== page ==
David Z felt very calm when he planned to end his life.

David Z felt very calm when he planned to end his life.

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If, do you mind if I ask you about the time when you were suicidal and how that felt?

It felt quite comforting, I guess. Because when you, you want to exit this life and you’ve made plans to do so, it feels very natural and very calm. So it’s very kind of, yes, it, it felt kind of c-, normal for me at that point in my life. It wasn’t frenzied, it wasn’t driven by sheer emotion, it was just very calm and very calculated. And I think that’s what concerned the, the consultant psychiatrist.
 

When David Z was discharged from hospital he had support from social workers, a mental health care worker and a medical team.

When David Z was discharged from hospital he had support from social workers, a mental health care worker and a medical team.

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And you said you’re quite an independent person. Did you have any support around you at the time?

I had support, but any decisions that were getting taken I was making on my own. So I wasn’t referring to anybody, “Do you think I should do this or not do this?” I was making my own decisions.

And do you have a kind of wider support network that you could…?

I mean I did, but I wasn’t accessing it at the time in hospital. In fact if anything I was quite content just to be just on my own, to be honest.

Okay. And you said you had twenty?

I had twenty sessions over a ten-week period, yes.

And how did you feel when that was complete?

I was a bit worried actually because a) you get used to it and it becomes part of your routine in hospital. But I was worried about when it ended. What would this mean? Would I slide? Would it maybe come back? What, you know, what would happen? And there was a bit of a slide, to be honest. But then about three or four weeks later I was discharged from hospital, so I was dealing with that as well. So it was hard to say. But I was worried about what would happen if they stopped them, you know.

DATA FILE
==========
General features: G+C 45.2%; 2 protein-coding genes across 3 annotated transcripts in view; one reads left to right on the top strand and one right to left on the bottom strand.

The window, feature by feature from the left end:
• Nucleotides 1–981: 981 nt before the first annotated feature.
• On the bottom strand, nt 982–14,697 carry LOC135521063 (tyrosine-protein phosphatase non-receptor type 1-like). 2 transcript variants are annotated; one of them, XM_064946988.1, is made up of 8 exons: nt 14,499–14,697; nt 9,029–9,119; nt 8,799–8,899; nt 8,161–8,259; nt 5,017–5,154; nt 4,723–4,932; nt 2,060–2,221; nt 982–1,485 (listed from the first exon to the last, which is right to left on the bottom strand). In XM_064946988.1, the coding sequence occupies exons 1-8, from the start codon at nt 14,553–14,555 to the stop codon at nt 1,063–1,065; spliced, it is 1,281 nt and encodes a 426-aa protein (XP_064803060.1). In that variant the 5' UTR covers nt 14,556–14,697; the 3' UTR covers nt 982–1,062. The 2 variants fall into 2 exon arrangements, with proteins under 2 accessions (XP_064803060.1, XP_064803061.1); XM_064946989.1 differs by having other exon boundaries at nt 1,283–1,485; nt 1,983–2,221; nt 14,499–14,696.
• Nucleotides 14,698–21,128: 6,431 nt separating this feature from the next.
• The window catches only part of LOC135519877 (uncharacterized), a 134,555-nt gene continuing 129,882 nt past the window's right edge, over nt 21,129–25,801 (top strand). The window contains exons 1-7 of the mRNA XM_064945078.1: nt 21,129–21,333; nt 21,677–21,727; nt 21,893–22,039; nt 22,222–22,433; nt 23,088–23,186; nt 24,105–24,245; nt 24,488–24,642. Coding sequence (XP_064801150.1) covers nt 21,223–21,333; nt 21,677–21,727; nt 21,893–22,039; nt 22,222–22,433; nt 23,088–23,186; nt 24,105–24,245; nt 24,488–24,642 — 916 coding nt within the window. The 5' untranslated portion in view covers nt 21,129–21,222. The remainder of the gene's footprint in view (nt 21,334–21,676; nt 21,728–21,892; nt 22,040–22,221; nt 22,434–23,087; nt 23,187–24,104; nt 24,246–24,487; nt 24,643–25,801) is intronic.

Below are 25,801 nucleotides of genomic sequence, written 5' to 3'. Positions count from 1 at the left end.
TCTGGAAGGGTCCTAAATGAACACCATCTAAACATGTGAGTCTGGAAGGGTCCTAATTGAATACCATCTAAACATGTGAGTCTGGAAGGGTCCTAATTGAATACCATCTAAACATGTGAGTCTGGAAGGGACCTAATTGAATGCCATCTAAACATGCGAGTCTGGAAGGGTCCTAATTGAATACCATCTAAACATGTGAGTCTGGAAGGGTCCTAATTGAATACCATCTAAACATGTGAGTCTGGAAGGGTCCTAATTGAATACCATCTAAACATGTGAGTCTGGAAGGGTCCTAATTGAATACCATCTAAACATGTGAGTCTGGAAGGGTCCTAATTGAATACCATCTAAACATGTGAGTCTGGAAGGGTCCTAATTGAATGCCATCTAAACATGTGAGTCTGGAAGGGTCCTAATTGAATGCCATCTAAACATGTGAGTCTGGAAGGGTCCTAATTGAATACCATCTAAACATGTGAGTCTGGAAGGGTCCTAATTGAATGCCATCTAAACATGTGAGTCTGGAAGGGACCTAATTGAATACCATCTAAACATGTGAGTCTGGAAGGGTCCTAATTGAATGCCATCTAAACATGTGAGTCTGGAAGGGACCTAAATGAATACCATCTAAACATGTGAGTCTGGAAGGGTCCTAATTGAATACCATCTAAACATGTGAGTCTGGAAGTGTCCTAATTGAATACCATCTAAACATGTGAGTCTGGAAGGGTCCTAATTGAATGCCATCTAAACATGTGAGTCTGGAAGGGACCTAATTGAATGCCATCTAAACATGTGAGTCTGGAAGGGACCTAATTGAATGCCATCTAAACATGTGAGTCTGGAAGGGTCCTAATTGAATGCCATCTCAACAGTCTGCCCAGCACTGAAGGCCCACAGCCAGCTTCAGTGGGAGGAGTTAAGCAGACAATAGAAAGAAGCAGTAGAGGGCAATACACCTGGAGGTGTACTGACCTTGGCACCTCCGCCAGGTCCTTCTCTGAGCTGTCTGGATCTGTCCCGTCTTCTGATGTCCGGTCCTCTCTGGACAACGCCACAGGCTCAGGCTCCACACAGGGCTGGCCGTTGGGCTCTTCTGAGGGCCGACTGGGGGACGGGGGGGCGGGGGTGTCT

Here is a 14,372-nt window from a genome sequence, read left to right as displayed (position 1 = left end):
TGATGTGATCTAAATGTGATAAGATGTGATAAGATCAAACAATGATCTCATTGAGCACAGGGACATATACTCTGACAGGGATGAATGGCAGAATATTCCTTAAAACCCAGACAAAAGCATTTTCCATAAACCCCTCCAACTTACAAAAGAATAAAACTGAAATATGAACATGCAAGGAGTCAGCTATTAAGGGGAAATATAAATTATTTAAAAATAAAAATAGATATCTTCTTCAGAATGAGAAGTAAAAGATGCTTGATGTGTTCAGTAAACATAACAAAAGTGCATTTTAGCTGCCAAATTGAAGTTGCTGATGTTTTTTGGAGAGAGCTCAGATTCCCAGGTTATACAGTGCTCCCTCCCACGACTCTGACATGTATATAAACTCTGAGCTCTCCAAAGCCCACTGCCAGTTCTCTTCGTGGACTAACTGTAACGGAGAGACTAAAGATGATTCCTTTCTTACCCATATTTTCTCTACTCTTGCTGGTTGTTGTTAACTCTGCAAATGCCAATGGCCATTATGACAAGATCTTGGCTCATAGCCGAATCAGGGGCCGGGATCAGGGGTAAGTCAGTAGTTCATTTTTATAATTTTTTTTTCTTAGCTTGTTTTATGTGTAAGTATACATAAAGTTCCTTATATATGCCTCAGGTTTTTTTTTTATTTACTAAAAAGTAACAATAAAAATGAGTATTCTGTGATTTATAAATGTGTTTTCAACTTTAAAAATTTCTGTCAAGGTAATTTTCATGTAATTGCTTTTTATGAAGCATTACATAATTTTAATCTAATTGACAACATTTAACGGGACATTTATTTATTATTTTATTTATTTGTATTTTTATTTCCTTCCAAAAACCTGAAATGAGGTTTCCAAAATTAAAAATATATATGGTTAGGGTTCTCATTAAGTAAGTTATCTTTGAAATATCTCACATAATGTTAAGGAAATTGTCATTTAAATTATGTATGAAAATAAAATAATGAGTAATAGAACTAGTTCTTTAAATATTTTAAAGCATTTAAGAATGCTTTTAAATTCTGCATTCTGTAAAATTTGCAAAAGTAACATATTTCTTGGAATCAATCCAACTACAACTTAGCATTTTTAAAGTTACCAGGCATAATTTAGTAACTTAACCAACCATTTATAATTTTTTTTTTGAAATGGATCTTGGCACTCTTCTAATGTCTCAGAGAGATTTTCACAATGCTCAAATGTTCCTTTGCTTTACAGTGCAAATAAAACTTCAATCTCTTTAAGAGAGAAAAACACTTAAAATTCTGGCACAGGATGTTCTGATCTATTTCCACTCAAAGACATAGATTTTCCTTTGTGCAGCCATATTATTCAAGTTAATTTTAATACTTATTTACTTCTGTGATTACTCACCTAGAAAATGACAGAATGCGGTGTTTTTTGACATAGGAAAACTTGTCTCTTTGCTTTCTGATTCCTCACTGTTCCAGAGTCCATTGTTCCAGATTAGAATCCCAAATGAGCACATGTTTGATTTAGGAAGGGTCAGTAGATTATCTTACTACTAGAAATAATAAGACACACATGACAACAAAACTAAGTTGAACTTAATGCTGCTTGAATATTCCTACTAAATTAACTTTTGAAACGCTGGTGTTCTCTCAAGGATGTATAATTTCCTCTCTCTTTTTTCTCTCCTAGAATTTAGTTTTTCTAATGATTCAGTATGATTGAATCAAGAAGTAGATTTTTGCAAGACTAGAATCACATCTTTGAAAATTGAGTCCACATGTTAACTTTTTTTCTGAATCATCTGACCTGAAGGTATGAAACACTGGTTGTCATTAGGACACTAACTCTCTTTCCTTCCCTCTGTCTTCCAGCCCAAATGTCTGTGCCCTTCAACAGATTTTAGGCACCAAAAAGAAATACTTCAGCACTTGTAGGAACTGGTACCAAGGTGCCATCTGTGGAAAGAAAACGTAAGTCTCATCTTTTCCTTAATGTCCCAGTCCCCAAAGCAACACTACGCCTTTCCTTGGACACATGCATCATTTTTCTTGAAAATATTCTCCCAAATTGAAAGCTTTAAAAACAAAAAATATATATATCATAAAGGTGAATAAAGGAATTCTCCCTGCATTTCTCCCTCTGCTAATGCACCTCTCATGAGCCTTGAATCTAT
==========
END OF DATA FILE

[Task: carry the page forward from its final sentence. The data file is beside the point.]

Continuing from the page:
What kind of support did you get in terms of, you know, moving out of hospital for example is quite significant.

Well, there was good support. I mean it was all new to me. I had a social worker appointed to me and I had a mental health care worker appointed and they kind of took me through the whole process of coming back out. 

So actually I felt the support networks were quite good, I felt quite supported. And the medical teams were very good. So I guess my whole experience from what should have been or could have been quite a negative thing was actually quite positive.
 

Although David Z didn’t think ECT would work he decided to “go for it and see”. He wasn’t frightened by it, and it was just one more thing to try.

Although David Z didn’t think ECT would work he decided to “go for it and see”. He wasn’t frightened by it, and it was just one more thing to try.

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I mean I was offered ECT in my first consultation as an inpatient and at that point a lot of what they were saying to me was very, it was very new. They were trying to get a handle on the diagnosis for myself and give it some labels. And I knew I wasn’t comfortable with that. So when they offered me ECT in the first week it wasn’t I didn’t care about it, but in a sense I didn’t. You know, it was just one more thing they were offering me and I didn’t feel resistant to it or I didn’t feel frightened about it. I guess it felt a little strange because, you know, “What is this?” But I guess there was also part of me, a small part of me was a bit intrigued. So there was probably a little bit of an interest there to see exactly what this was. So I guess I felt quite, quite okay with it. I wasn’t, wasn’t nervous and I wasn’t fearful of it, you know.

That’s a fascinating word to use that you were intrigued by it. So there was a kind of curiosity?

Yes, because you, you’d heard so much about it on the TV and you’d seen it in documentaries and you’d think, “Oh, actually what is this?” And I guess I didn’t believe it would work, to be honest, because nothing else had worked, you know, the psychotherapy, the antidepressant tablets. ECT, it was just like one more thing in a long list of things and, no, I didn’t really think it would work, to be honest.
 

David Z didn’t get any great relief from antidepressants and found that ECT gave him a lift, which the tablets didn’t. He finds he is able to manage his moods better by himself than with tablets.

David Z didn’t get any great relief from antidepressants and found that ECT gave him a lift, which the tablets didn’t. He finds he is able to manage his moods better by himself than with tablets.

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I mean I don’t have much faith in antidepressants, rightly or wrongly. To me they don’t work really. They always tell me about what would it be like if I wasn’t on them, which is fair enough, but I don’t feel any great relief with antidepressants, I don’t feel any up. I, I kind of manage my moods better myself rather than from the tablets. But the one thing the ECT did give you that lift. When you came to you did notice a difference. And you don’t get that difference if you’re on tablets.